We therefore see a total reduction of ~$1.5Trn in monthly volumes since 2020.
Adding that to the previous $2.5Trn reduction leaves us with a nice round $4Trn reduction in monthly volumes so far. And this is just in OTC products.
Let’s now turn to futures.
Money market futures have likewise moved from LIBOR to RFR-based contracts. How have volumes help up?
- Notional volumes of all STIR contracts traded across GBP, JPY and CHF futures products. As we know, GBP was a competitive landscape, so there were a lot of competing contracts out there!
- In 2020, average monthly volumes in these products were over $10.6Trn, much larger again than IRS and OIS OTC volumes.
- In 2021, these volumes increased significantly, to over $12.7Trn.
- Now in 2022, volumes have reduced to $7.7Trn.
Even with Central Banks so active in this space, LIBOR cessation has significantly reduced volumes. Let’s call this one a 34% reduction (the average of 2020 and 2021 given that volumes increased significantly), meaning another $4Trn reduction in activity.
Our running total now stands at $8Trn reduction in activity from LIBOR cessation.
And yet…one LIBOR currency has laboured on! One LIBOR currency still remains…and it really is the daddy of them all. If we run the same data, but including USD:
- Monthly volumes of all Rates products in GBP, JPY, CHF and USD since January 2020. Volumes are shown in notional equivalents (millions of USD).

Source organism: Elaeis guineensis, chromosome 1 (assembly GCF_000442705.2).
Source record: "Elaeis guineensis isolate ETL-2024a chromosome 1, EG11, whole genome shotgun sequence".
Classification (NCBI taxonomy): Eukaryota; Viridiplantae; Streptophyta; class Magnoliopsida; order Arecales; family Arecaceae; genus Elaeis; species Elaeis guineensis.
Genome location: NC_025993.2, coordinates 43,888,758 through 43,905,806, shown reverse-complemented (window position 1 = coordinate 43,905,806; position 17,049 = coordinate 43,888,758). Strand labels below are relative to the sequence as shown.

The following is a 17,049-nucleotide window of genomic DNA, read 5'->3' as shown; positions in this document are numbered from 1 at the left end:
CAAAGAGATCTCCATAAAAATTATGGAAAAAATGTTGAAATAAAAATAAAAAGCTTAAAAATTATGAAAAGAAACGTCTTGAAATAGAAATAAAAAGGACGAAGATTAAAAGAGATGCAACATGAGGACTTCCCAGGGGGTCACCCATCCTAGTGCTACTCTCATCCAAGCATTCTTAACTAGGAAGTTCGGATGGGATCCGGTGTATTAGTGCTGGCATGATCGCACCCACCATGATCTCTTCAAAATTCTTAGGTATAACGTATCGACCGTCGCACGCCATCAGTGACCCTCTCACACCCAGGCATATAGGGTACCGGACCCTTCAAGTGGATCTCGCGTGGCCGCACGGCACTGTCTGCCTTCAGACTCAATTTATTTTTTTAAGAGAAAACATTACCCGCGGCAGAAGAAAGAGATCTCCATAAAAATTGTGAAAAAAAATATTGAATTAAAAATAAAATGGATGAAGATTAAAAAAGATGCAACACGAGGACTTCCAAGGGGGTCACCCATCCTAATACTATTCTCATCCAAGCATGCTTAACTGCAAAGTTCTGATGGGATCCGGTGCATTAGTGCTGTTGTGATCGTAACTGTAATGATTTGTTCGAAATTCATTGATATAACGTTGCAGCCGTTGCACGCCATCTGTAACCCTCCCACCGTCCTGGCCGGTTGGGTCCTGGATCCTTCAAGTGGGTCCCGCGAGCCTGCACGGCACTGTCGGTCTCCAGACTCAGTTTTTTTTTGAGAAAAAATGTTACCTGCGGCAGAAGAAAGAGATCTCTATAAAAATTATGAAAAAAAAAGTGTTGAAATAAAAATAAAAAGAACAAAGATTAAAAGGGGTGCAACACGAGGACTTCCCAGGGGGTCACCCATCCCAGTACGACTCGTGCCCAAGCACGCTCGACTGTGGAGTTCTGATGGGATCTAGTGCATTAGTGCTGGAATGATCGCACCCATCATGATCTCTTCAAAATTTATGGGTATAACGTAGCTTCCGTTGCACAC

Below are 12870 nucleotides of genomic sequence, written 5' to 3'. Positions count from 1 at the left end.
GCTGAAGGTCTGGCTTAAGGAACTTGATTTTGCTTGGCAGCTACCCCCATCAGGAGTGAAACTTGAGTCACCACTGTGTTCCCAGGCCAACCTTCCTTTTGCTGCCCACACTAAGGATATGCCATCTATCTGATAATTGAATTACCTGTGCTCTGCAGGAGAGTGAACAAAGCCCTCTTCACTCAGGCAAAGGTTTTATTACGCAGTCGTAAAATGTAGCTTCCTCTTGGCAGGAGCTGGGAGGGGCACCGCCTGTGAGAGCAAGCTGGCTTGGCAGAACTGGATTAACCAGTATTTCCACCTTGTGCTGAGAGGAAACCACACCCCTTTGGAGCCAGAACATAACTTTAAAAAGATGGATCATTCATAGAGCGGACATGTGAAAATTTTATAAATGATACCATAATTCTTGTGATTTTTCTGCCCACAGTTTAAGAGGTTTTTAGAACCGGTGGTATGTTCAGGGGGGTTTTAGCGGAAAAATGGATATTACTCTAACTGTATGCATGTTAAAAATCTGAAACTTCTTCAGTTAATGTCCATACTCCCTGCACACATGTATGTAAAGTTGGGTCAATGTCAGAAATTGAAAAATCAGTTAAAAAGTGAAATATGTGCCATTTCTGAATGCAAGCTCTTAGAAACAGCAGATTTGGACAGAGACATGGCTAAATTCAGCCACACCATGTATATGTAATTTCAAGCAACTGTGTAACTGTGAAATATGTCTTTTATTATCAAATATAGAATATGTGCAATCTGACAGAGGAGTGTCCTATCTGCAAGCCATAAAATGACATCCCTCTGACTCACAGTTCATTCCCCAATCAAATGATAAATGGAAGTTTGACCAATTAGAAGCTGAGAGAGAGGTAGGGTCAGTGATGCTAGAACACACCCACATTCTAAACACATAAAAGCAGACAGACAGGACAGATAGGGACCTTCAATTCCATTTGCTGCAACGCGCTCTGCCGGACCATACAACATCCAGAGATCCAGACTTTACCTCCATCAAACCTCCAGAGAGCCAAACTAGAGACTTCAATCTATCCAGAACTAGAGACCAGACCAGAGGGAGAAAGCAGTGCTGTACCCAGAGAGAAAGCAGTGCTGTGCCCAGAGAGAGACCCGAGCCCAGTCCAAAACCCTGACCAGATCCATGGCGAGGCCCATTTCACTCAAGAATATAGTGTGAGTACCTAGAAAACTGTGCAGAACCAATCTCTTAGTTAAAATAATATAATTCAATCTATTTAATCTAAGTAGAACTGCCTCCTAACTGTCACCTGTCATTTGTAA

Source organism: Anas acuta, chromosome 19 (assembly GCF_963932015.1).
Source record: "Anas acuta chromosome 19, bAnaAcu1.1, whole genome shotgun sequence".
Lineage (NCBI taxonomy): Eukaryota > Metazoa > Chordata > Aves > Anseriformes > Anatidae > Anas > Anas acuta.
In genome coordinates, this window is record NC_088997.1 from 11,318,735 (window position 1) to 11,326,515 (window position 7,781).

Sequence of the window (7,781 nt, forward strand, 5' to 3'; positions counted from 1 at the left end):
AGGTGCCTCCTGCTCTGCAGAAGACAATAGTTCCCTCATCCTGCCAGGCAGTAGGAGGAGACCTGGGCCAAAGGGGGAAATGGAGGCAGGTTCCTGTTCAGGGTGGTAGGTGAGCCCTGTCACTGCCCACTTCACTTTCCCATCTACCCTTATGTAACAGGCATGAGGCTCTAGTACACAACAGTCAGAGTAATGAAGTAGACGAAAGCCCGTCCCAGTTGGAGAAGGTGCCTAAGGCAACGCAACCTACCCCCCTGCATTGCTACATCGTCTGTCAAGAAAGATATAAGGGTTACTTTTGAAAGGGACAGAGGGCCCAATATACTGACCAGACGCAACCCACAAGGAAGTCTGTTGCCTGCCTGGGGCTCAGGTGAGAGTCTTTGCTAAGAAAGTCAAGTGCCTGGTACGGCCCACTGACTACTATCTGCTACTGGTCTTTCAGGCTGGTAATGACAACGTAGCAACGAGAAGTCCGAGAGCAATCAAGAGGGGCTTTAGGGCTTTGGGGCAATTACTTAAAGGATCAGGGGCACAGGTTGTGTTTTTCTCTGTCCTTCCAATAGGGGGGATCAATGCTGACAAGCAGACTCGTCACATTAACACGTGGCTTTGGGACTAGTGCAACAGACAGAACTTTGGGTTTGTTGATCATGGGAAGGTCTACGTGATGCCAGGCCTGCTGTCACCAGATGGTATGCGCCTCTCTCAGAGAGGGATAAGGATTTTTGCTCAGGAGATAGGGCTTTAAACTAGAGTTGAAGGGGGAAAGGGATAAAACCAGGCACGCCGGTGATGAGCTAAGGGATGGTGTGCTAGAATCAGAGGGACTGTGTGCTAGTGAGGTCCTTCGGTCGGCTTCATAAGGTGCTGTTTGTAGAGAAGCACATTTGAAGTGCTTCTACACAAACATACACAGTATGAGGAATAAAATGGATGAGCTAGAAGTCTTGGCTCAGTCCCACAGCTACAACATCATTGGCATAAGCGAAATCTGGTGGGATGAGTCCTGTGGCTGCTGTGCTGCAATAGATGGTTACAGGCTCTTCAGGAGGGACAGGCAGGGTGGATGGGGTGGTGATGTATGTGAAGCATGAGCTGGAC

- This covers Short Term Interest Rate futures (STIR Futures contracts), IRS, FRAs, OIS, Basis Swaps, Inflation, Zero Coupon swaps….but this time split into simply “OTC” and “ETD (futures)” asset classes.
- Including USD really changes the story, although the impacts are quite different between OTC (“swaps”) and ETD (“futures”).
- In OTC, average monthly volumes in 2020 were $28Trn. In 2021, this reduced by ~8% to $25.6Trn.
- In 2022, these average monthly volumes in OTC have increased to above $28Trn.
- OTC volumes are therefore ~5% higher, resulting in an additional $1.34Trn in monthly volumes.
- Obviously, this is all driven by increased USD volumes, given we know that other currencies reduced by ~$4Trn over the same time-period.
However, it could be argued that these OTC volumes are really just a rounding error compared to the explosion in Futures trading activity we’ve seen, as a result of increased SOFR adoption in USD futures markets.
- Monthly volumes of STIRS in 2020 were $73Trn.
- In 2021, this increased to $83Trn.
- In 2022, this now stands at $124Trn!
You can forget all about a measly $8Trn in reduction from GBP, CHF and JPY activity when USD are adding $45Trn a month in activity…
- There has been an $8Trn reduction in monthly notional activity in interest rate derivatives as a result of the cessation of GBP, JPY and CHF LIBORs.
- This reduction in activity has been evenly split between OTC and ETD products.
- However, this reduction in activity has been dwarfed by the explosion in USD trading activity.
- Particularly in ETDs (futures), USD Rates trading activity is flourishing.
- How much of this volume will be sustainable after June 2023, the final cessation date of USD LIBOR?
- Follow our data to find out. Contact us for a CCPView subscription.